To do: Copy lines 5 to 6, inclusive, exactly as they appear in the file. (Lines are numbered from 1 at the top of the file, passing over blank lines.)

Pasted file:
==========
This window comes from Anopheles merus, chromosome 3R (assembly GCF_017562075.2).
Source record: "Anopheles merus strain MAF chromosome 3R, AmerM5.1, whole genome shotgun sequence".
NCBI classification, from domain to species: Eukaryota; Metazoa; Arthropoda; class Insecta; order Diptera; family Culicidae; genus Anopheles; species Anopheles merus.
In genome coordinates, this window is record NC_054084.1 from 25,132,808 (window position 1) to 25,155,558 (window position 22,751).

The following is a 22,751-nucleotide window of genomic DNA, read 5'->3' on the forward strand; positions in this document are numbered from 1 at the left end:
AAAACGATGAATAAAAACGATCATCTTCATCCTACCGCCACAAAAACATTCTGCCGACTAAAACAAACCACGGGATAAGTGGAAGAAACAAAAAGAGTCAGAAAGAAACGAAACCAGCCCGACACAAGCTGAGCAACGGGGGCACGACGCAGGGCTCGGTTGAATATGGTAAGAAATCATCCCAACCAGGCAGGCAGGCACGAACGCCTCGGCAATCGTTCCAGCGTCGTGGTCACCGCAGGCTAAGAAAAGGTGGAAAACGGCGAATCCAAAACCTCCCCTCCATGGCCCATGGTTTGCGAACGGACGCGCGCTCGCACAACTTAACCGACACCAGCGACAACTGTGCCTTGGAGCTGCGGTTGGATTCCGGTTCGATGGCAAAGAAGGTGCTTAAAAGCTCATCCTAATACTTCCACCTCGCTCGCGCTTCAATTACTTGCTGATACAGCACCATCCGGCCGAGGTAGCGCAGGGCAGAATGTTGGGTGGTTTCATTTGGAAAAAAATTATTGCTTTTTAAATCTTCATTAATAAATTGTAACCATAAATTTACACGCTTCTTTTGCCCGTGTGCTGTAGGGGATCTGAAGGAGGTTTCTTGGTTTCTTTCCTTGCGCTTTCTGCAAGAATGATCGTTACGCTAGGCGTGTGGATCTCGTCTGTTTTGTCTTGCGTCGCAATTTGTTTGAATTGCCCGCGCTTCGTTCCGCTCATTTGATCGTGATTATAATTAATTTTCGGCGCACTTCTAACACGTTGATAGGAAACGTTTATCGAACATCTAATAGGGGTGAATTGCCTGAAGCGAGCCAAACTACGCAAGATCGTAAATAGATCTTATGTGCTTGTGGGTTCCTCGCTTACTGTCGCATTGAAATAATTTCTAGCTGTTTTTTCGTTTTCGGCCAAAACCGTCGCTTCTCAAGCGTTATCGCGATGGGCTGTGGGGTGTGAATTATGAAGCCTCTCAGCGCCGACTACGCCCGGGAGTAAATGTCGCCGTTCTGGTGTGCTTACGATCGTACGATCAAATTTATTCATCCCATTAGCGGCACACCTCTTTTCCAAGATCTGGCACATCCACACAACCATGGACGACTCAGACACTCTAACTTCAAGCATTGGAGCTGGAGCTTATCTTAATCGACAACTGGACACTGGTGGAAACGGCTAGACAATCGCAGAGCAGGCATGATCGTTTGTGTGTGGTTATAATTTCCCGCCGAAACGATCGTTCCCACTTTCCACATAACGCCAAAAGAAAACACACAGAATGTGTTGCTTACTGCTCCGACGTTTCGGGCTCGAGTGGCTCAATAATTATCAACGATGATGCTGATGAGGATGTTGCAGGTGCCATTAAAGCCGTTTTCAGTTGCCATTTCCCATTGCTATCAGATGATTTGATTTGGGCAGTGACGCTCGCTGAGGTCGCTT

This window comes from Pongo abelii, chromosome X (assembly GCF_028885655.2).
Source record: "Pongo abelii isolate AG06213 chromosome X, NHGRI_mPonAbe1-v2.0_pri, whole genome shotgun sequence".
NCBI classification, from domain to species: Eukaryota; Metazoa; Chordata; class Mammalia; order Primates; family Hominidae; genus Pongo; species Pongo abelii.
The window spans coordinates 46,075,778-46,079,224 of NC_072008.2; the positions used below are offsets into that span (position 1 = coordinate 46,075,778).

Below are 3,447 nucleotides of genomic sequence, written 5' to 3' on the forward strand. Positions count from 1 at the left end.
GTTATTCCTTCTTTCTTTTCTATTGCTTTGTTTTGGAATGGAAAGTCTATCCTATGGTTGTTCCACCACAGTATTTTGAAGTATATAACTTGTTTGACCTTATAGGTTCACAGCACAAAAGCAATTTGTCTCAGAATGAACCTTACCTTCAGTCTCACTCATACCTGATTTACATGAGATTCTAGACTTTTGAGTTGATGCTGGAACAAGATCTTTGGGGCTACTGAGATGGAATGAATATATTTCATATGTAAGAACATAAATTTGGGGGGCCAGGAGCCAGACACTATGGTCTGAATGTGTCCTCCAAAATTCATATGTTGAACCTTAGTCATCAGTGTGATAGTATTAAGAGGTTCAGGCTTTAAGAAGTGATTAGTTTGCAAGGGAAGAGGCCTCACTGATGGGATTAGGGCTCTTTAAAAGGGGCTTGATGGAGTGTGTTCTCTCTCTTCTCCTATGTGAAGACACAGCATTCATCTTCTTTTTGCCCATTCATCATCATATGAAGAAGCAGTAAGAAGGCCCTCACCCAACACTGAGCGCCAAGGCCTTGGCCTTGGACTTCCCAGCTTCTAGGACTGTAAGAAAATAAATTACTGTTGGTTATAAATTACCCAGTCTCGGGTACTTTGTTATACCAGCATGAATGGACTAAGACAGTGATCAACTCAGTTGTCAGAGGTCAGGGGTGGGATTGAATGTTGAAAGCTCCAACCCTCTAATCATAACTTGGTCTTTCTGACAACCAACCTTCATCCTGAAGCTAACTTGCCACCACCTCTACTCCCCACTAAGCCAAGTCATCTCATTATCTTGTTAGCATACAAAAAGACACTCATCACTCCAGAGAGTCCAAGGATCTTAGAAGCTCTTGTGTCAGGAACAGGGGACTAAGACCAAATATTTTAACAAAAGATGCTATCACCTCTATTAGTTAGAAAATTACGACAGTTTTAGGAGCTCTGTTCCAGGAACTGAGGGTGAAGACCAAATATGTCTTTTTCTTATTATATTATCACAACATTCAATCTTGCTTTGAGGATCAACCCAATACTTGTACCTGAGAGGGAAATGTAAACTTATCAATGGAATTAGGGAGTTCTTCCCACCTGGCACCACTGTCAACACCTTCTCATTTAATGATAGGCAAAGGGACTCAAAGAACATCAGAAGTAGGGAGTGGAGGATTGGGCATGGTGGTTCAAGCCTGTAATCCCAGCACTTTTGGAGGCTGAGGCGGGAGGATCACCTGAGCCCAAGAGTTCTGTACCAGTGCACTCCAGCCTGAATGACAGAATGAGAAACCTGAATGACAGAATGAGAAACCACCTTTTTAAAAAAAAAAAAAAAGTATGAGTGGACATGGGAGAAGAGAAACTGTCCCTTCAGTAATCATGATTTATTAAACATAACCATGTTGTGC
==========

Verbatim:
The following is a 22,751-nucleotide window of genomic DNA, read 5'->3' on the forward strand; positions in this document are numbered from 1 at the left end:
AAAACGATGAATAAAAACGATCATCTTCATCCTACCGCCACAAAAACATTCTGCCGACTAAAACAAACCACGGGATAAGTGGAAGAAACAAAAAGAGTCAGAAAGAAACGAAACCAGCCCGACACAAGCTGAGCAACGGGGGCACGACGCAGGGCTCGGTTGAATATGGTAAGAAATCATCCCAACCAGGCAGGCAGGCACGAACGCCTCGGCAATCGTTCCAGCGTCGTGGTCACCGCAGGCTAAGAAAAGGTGGAAAACGGCGAATCCAAAACCTCCCCTCCATGGCCCATGGTTTGCGAACGGACGCGCGCTCGCACAACTTAACCGACACCAGCGACAACTGTGCCTTGGAGCTGCGGTTGGATTCCGGTTCGATGGCAAAGAAGGTGCTTAAAAGCTCATCCTAATACTTCCACCTCGCTCGCGCTTCAATTACTTGCTGATACAGCACCATCCGGCCGAGGTAGCGCAGGGCAGAATGTTGGGTGGTTTCATTTGGAAAAAAATTATTGCTTTTTAAATCTTCATTAATAAATTGTAACCATAAATTTACACGCTTCTTTTGCCCGTGTGCTGTAGGGGATCTGAAGGAGGTTTCTTGGTTTCTTTCCTTGCGCTTTCTGCAAGAATGATCGTTACGCTAGGCGTGTGGATCTCGTCTGTTTTGTCTTGCGTCGCAATTTGTTTGAATTGCCCGCGCTTCGTTCCGCTCATTTGATCGTGATTATAATTAATTTTCGGCGCACTTCTAACACGTTGATAGGAAACGTTTATCGAACATCTAATAGGGGTGAATTGCCTGAAGCGAGCCAAACTACGCAAGATCGTAAATAGATCTTATGTGCTTGTGGGTTCCTCGCTTACTGTCGCATTGAAATAATTTCTAGCTGTTTTTTCGTTTTCGGCCAAAACCGTCGCTTCTCAAGCGTTATCGCGATGGGCTGTGGGGTGTGAATTATGAAGCCTCTCAGCGCCGACTACGCCCGGGAGTAAATGTCGCCGTTCTGGTGTGCTTACGATCGTACGATCAAATTTATTCATCCCATTAGCGGCACACCTCTTTTCCAAGATCTGGCACATCCACACAACCATGGACGACTCAGACACTCTAACTTCAAGCATTGGAGCTGGAGCTTATCTTAATCGACAACTGGACACTGGTGGAAACGGCTAGACAATCGCAGAGCAGGCATGATCGTTTGTGTGTGGTTATAATTTCCCGCCGAAACGATCGTTCCCACTTTCCACATAACGCCAAAAGAAAACACACAGAATGTGTTGCTTACTGCTCCGACGTTTCGGGCTCGAGTGGCTCAATAATTATCAACGATGATGCTGATGAGGATGTTGCAGGTGCCATTAAAGCCGTTTTCAGTTGCCATTTCCCATTGCTATCAGATGATTTGATTTGGGCAGTGACGCTCGCTGAGGTCGCTT